Researchers discover abundant life beneath thick layers of Ice in Antarctica

Scientists have just discovered there is a garden full of life located beneath the ice of Antarctica. An underwater robot has revealed a thriving world under the Antarctic ice, filled with coconut-like sponges, dandelion-like worms, fouling pink algae, and starfish. It seems that after all, there’s more to Antarctica than we ever believed. 

The images were recorded by a camera connected to a remotely operated vehicle (ROV) deployed by scientists beneath the layers of ice at O’Brien Bay, near Casey’s research station in East Antarctica.

Australian Antarctic Division biologist Glenn Johnstone said the images were captured as scientists retrieved a SeapHox pH data logger, which records the acidity, oxygen, salinity, and temperature of seawater in An hourly basis since November last year.

When you think of the Antarctic coastal marine environment, the iconic species such as penguins, seals, and whales usually steal the show,” Dr. Johnstone said.

“This footage reveals a habitat that is productive, colorful, dynamic and full of a wide variety of biodiversity, including sponges, sea spiders, urchins, sea cucumbers and sea stars.

“These communities live in water that is -1.5°C year round and are covered in 1.5-meter thick sea ice for 10 months of the year.

“Occasionally an iceberg may move around and wipe out an unlucky community, but mostly the sea ice provides protection from the storms that rage above, making it a relatively stable environment in which biodiversity can flourish.”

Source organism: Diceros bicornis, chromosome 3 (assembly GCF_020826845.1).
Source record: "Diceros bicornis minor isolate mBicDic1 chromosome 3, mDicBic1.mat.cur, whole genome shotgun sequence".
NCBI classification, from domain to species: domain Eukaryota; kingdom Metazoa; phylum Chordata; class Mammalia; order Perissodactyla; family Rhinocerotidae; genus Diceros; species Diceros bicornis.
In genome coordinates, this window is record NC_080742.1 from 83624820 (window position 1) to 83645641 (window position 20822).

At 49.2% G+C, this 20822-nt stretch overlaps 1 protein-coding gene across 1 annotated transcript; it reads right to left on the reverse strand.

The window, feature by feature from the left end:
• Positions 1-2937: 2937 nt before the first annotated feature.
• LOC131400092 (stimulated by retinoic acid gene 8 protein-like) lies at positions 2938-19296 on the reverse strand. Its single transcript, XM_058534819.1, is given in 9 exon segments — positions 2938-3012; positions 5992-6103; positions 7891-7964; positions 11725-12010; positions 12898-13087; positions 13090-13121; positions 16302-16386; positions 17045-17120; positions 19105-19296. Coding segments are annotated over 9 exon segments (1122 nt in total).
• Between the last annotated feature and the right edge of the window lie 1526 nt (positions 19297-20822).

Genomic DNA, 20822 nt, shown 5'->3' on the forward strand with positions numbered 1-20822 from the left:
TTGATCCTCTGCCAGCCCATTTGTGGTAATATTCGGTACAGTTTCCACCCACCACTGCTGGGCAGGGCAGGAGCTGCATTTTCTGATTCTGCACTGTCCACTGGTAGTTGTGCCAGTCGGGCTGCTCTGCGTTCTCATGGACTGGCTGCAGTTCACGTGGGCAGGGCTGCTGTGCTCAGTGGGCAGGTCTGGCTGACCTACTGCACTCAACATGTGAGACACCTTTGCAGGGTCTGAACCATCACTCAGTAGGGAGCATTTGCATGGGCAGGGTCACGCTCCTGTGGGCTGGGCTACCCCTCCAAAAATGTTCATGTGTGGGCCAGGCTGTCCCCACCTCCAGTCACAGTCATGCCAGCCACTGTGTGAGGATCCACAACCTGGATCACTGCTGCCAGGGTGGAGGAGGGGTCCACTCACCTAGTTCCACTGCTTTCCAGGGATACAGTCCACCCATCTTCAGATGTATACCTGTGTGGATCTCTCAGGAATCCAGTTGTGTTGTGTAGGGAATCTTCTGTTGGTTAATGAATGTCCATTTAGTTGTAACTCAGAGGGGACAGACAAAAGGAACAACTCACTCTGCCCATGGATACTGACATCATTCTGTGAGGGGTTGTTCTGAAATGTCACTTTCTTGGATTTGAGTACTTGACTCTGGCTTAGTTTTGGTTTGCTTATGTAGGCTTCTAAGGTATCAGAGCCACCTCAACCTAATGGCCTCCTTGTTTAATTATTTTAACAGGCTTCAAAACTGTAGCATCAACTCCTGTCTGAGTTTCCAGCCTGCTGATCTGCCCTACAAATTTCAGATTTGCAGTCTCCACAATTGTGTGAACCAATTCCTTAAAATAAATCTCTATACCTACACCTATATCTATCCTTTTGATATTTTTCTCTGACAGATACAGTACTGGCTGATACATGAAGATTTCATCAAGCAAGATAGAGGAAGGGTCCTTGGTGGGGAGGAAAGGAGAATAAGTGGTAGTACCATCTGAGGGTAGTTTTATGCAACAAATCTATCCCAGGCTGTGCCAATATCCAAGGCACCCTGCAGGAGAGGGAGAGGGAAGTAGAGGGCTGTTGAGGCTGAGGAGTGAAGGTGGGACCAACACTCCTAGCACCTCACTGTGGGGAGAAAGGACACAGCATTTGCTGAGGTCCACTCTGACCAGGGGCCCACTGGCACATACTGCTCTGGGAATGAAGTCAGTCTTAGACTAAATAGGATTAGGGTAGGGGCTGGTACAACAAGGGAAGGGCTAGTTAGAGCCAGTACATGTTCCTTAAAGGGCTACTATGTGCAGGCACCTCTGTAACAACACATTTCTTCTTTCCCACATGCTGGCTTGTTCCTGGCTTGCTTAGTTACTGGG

Researchers are just now beginning to realize the incredible biodiversity and complexity within the ecosystem located to the Antarctic costs, and possible threats that await in the future.

Project leader, Dr. Johnny Stark of the Australian Antarctic Division said that a quarter of the carbon dioxide which is emitted into Earth’s atmosphere eventually ends up in the ocean as it is absorbed by the sea, which in turn dramatically increases its acidity.

“Carbon dioxide is more soluble in cold water. Polar waters are acidifying at twice the rate of tropical or temperate regions, so we expect these ecosystems to be among the first impacted from ocean acidification,” Dr. Stark said.

“Research shows the pink encrusting algae, known as crustose coralline algae, may decrease in extent in a more acidic future ocean, as it incorporates calcium into its structure, and this becomes harder for organisms to obtain as the acidity of the seawater increases.

“Antarctica may be one of the first places we see detrimental effects of ocean acidification on these organisms.”

Source: Rare glimpse into Antarctic underwater world

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